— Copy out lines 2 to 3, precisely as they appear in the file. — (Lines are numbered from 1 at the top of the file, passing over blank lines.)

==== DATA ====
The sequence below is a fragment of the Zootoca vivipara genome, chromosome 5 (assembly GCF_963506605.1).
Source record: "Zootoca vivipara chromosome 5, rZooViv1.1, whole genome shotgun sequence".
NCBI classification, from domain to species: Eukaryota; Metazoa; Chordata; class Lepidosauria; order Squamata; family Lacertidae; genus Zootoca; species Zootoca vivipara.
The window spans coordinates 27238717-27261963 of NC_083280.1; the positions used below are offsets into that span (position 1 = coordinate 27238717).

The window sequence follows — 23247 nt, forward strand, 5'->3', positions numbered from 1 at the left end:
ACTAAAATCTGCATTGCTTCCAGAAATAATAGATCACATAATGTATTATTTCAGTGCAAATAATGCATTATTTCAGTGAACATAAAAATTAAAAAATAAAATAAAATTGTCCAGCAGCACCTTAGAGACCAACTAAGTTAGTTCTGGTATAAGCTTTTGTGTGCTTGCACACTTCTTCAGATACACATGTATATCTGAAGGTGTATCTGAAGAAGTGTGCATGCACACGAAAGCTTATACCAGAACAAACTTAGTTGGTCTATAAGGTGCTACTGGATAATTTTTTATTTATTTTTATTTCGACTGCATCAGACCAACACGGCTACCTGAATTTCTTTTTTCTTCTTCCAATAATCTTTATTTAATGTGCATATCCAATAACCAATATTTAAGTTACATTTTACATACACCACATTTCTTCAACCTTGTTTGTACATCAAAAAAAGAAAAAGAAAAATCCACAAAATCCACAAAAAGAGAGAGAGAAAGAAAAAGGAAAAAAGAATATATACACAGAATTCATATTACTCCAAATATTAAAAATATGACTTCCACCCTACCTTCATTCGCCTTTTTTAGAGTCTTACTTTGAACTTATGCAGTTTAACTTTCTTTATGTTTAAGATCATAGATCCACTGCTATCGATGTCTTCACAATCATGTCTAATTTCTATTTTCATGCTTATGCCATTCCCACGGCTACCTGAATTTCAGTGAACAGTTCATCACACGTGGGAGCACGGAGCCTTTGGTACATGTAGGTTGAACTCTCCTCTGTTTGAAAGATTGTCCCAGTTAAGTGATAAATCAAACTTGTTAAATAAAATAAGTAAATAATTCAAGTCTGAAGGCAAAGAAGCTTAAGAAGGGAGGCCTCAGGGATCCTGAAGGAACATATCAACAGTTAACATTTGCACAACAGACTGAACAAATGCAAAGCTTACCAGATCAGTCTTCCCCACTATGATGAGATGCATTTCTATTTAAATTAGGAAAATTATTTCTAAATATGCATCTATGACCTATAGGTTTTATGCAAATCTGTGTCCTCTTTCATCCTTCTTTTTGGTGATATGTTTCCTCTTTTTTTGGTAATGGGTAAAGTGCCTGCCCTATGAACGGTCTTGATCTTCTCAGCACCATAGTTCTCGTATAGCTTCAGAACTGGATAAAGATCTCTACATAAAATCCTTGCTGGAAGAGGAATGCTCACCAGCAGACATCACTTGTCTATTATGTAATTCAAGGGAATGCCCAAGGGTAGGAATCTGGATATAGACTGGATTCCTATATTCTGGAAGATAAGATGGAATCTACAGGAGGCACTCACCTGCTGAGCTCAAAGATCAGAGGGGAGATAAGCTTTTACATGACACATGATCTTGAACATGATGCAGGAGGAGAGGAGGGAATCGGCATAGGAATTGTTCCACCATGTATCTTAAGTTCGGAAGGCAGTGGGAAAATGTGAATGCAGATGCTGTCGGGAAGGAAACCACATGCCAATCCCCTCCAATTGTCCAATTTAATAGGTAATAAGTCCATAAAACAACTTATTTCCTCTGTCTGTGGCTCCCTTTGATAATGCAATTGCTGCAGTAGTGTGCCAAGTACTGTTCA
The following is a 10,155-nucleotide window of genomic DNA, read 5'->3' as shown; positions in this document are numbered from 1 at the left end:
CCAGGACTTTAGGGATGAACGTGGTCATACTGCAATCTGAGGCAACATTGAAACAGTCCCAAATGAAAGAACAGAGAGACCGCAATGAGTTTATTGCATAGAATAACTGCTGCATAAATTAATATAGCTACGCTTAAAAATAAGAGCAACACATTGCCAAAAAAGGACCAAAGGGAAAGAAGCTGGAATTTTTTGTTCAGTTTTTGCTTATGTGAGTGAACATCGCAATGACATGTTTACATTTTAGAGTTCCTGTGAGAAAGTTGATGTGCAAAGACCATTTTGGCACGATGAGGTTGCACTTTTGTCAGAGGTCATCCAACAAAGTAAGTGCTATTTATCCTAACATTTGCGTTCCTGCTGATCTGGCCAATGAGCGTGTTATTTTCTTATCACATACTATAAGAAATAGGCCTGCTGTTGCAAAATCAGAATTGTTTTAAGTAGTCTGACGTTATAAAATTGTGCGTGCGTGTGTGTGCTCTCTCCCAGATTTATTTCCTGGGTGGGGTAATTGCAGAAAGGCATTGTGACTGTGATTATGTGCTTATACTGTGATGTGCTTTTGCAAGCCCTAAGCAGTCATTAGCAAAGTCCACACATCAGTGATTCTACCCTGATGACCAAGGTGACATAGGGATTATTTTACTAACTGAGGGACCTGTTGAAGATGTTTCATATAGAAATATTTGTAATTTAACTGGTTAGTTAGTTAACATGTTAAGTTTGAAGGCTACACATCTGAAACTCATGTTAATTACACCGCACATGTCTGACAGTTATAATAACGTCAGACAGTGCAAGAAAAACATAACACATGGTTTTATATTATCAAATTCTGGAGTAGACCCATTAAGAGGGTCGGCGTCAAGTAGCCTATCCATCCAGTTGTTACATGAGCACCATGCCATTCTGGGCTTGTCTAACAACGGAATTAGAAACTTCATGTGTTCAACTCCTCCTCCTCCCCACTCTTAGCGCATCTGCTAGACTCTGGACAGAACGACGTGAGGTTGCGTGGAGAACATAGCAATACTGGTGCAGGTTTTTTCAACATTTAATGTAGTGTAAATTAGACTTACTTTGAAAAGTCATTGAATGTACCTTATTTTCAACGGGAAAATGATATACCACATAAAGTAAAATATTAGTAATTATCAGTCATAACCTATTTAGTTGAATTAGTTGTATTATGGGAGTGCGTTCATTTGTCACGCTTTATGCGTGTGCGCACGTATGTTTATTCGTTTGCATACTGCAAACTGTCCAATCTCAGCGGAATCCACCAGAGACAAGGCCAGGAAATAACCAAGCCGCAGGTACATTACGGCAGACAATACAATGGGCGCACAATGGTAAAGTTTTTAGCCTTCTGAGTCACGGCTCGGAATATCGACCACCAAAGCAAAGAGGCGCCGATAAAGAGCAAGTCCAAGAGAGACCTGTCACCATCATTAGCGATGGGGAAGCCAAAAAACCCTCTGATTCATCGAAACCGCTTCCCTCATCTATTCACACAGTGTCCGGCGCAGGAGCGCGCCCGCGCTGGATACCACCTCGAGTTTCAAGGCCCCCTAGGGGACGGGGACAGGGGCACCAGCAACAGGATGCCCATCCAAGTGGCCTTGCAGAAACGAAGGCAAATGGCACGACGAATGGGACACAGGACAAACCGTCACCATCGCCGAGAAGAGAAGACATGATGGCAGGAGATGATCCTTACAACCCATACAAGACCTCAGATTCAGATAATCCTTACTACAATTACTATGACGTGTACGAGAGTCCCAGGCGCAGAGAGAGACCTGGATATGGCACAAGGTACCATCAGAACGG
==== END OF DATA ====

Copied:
Source record: "Zootoca vivipara chromosome 5, rZooViv1.1, whole genome shotgun sequence".
NCBI classification, from domain to species: Eukaryota; Metazoa; Chordata; class Lepidosauria; order Squamata; family Lacertidae; genus Zootoca; species Zootoca vivipara.